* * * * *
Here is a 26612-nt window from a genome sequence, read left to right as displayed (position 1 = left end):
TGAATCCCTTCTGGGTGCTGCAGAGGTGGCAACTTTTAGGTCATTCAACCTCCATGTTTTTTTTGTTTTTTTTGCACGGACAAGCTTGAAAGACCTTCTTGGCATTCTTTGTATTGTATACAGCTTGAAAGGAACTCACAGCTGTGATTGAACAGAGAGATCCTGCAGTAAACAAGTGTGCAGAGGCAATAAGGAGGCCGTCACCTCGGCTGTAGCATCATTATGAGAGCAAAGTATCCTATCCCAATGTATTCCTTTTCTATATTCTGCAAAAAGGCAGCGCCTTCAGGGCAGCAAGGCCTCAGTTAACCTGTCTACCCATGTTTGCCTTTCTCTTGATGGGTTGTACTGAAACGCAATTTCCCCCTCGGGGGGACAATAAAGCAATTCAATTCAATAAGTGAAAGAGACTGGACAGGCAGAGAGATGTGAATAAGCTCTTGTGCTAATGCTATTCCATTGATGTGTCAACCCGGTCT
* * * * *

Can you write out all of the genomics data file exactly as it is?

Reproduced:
Here is a 26612-nt window from a genome sequence, read left to right as displayed (position 1 = left end):
TGAATCCCTTCTGGGTGCTGCAGAGGTGGCAACTTTTAGGTCATTCAACCTCCATGTTTTTTTTGTTTTTTTTGCACGGACAAGCTTGAAAGACCTTCTTGGCATTCTTTGTATTGTATACAGCTTGAAAGGAACTCACAGCTGTGATTGAACAGAGAGATCCTGCAGTAAACAAGTGTGCAGAGGCAATAAGGAGGCCGTCACCTCGGCTGTAGCATCATTATGAGAGCAAAGTATCCTATCCCAATGTATTCCTTTTCTATATTCTGCAAAAAGGCAGCGCCTTCAGGGCAGCAAGGCCTCAGTTAACCTGTCTACCCATGTTTGCCTTTCTCTTGATGGGTTGTACTGAAACGCAATTTCCCCCTCGGGGGGACAATAAAGCAATTCAATTCAATAAGTGAAAGAGACTGGACAGGCAGAGAGATGTGAATAAGCTCTTGTGCTAATGCTATTCCATTGATGTGTCAACCCGGTCT